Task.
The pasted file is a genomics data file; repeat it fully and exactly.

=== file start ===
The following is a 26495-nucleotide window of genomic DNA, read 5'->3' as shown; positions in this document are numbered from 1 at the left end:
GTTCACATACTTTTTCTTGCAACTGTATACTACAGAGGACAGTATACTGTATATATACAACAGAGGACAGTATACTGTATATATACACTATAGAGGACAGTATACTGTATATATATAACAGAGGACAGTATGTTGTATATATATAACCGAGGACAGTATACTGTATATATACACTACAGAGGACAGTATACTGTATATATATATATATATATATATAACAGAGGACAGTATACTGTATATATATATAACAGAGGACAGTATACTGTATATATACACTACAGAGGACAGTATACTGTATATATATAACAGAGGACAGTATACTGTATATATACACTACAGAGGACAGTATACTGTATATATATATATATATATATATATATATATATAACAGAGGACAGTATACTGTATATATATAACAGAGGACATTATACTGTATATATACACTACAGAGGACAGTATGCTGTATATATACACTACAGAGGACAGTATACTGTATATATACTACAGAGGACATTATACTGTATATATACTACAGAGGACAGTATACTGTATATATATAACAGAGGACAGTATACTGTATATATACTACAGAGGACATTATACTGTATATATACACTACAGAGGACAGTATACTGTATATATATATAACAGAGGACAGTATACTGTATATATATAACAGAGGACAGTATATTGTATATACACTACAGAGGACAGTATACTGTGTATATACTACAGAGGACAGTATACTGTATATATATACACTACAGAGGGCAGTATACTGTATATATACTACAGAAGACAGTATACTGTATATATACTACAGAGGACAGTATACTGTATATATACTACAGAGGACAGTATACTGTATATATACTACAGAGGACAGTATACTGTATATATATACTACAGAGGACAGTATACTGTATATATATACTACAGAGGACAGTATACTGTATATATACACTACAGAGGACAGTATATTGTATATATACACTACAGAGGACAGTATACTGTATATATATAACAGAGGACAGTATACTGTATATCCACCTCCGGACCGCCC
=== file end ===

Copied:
The following is a 26495-nucleotide window of genomic DNA, read 5'->3' as shown; positions in this document are numbered from 1 at the left end:
GTTCACATACTTTTTCTTGCAACTGTATACTACAGAGGACAGTATACTGTATATATACAACAGAGGACAGTATACTGTATATATACACTATAGAGGACAGTATACTGTATATATATAACAGAGGACAGTATGTTGTATATATATAACCGAGGACAGTATACTGTATATATACACTACAGAGGACAGTATACTGTATATATATATATATATATATATAACAGAGGACAGTATACTGTATATATATATAACAGAGGACAGTATACTGTATATATACACTACAGAGGACAGTATACTGTATATATATAACAGAGGACAGTATACTGTATATATACACTACAGAGGACAGTATACTGTATATATATATATATATATATATATATATATATAACAGAGGACAGTATACTGTATATATATAACAGAGGACATTATACTGTATATATACACTACAGAGGACAGTATGCTGTATATATACACTACAGAGGACAGTATACTGTATATATACTACAGAGGACATTATACTGTATATATACTACAGAGGACAGTATACTGTATATATATAACAGAGGACAGTATACTGTATATATACTACAGAGGACATTATACTGTATATATACACTACAGAGGACAGTATACTGTATATATATATAACAGAGGACAGTATACTGTATATATATAACAGAGGACAGTATATTGTATATACACTACAGAGGACAGTATACTGTGTATATACTACAGAGGACAGTATACTGTATATATATACACTACAGAGGGCAGTATACTGTATATATACTACAGAAGACAGTATACTGTATATATACTACAGAGGACAGTATACTGTATATATACTACAGAGGACAGTATACTGTATATATACTACAGAGGACAGTATACTGTATATATATACTACAGAGGACAGTATACTGTATATATATACTACAGAGGACAGTATACTGTATATATACACTACAGAGGACAGTATATTGTATATATACACTACAGAGGACAGTATACTGTATATATATAACAGAGGACAGTATACTGTATATCCACCTCCGGACCGCCC